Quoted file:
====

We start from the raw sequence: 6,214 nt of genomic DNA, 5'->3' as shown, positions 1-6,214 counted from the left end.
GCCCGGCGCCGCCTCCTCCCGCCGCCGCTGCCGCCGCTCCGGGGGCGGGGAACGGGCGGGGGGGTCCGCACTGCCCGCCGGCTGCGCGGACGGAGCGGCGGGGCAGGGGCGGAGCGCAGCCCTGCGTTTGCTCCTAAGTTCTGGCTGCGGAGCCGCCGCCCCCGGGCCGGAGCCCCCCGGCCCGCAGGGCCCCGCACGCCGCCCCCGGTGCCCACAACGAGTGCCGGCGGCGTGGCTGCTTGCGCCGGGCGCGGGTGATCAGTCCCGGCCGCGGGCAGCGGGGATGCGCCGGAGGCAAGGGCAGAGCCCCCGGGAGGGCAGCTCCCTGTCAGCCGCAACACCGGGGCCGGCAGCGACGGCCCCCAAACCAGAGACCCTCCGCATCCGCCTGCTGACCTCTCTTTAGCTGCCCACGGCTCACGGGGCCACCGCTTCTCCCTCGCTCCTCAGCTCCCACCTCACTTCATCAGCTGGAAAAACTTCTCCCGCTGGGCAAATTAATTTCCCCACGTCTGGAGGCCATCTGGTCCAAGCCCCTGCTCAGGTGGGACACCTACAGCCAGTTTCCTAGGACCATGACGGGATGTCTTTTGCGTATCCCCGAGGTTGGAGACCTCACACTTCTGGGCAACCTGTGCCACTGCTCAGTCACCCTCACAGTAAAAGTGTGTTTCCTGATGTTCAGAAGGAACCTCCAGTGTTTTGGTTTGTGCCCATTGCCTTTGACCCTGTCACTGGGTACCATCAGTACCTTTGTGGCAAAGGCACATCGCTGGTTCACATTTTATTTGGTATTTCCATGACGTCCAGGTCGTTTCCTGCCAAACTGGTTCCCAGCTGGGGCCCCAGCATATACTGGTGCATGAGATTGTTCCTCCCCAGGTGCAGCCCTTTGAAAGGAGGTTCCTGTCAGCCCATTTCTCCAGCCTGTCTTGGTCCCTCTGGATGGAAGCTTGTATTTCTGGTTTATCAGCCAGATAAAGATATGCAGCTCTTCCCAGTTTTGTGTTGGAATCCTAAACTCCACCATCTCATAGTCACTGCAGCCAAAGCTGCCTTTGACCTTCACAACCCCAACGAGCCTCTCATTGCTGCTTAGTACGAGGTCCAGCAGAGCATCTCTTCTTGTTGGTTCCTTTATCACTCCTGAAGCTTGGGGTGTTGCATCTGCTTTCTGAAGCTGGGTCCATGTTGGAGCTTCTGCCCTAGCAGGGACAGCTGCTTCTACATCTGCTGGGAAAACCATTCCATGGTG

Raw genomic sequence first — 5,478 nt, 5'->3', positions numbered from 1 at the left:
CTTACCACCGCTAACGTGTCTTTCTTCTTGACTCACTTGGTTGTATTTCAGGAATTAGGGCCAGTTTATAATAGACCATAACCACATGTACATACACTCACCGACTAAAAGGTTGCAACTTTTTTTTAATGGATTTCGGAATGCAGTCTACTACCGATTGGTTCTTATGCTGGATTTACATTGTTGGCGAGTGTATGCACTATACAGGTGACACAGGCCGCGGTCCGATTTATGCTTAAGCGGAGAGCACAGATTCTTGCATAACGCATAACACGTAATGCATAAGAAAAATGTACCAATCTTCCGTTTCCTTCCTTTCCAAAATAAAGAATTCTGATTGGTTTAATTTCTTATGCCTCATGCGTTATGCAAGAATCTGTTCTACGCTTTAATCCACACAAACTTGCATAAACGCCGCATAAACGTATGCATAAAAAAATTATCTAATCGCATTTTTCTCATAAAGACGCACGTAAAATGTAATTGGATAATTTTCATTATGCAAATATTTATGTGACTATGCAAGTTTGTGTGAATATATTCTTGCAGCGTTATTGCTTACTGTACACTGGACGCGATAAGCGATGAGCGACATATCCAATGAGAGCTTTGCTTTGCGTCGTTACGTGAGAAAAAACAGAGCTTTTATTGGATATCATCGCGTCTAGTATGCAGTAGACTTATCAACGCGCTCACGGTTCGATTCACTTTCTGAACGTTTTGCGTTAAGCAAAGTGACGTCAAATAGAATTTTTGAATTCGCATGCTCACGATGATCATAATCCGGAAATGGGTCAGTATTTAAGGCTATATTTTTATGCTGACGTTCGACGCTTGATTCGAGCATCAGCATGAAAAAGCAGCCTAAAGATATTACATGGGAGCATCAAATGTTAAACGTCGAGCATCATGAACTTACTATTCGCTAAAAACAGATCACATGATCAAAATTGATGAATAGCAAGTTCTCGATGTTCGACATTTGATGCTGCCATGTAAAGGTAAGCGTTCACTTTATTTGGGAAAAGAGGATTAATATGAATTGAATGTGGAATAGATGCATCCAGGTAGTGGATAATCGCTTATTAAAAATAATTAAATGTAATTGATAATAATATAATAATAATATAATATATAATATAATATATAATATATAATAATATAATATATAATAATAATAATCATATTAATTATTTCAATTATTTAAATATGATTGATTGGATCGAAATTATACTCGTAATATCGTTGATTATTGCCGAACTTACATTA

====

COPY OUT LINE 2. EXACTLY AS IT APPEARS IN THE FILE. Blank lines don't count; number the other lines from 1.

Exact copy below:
GCCCGGCGCCGCCTCCTCCCGCCGCCGCTGCCGCCGCTCCGGGGGCGGGGAACGGGCGGGGGGGTCCGCACTGCCCGCCGGCTGCGCGGACGGAGCGGCGGGGCAGGGGCGGAGCGCAGCCCTGCGTTTGCTCCTAAGTTCTGGCTGCGGAGCCGCCGCCCCCGGGCCGGAGCCCCCCGGCCCGCAGGGCCCCGCACGCCGCCCCCGGTGCCCACAACGAGTGCCGGCGGCGTGGCTGCTTGCGCCGGGCGCGGGTGATCAGTCCCGGCCGCGGGCAGCGGGGATGCGCCGGAGGCAAGGGCAGAGCCCCCGGGAGGGCAGCTCCCTGTCAGCCGCAACACCGGGGCCGGCAGCGACGGCCCCCAAACCAGAGACCCTCCGCATCCGCCTGCTGACCTCTCTTTAGCTGCCCACGGCTCACGGGGCCACCGCTTCTCCCTCGCTCCTCAGCTCCCACCTCACTTCATCAGCTGGAAAAACTTCTCCCGCTGGGCAAATTAATTTCCCCACGTCTGGAGGCCATCTGGTCCAAGCCCCTGCTCAGGTGGGACACCTACAGCCAGTTTCCTAGGACCATGACGGGATGTCTTTTGCGTATCCCCGAGGTTGGAGACCTCACACTTCTGGGCAACCTGTGCCACTGCTCAGTCACCCTCACAGTAAAAGTGTGTTTCCTGATGTTCAGAAGGAACCTCCAGTGTTTTGGTTTGTGCCCATTGCCTTTGACCCTGTCACTGGGTACCATCAGTACCTTTGTGGCAAAGGCACATCGCTGGTTCACATTTTATTTGGTATTTCCATGACGTCCAGGTCGTTTCCTGCCAAACTGGTTCCCAGCTGGGGCCCCAGCATATACTGGTGCATGAGATTGTTCCTCCCCAGGTGCAGCCCTTTGAAAGGAGGTTCCTGTCAGCCCATTTCTCCAGCCTGTCTTGGTCCCTCTGGATGGAAGCTTGTATTTCTGGTTTATCAGCCAGATAAAGATATGCAGCTCTTCCCAGTTTTGTGTTGGAATCCTAAACTCCACCATCTCATAGTCACTGCAGCCAAAGCTGCCTTTGACCTTCACAACCCCAACGAGCCTCTCATTGCTGCTTAGTACGAGGTCCAGCAGAGCATCTCTTCTTGTTGGTTCCTTTATCACTCCTGAAGCTTGGGGTGTTGCATCTGCTTTCTGAAGCTGGGTCCATGTTGGAGCTTCTGCCCTAGCAGGGACAGCTGCTTCTACATCTGCTGGGAAAACCATTCCATGGTG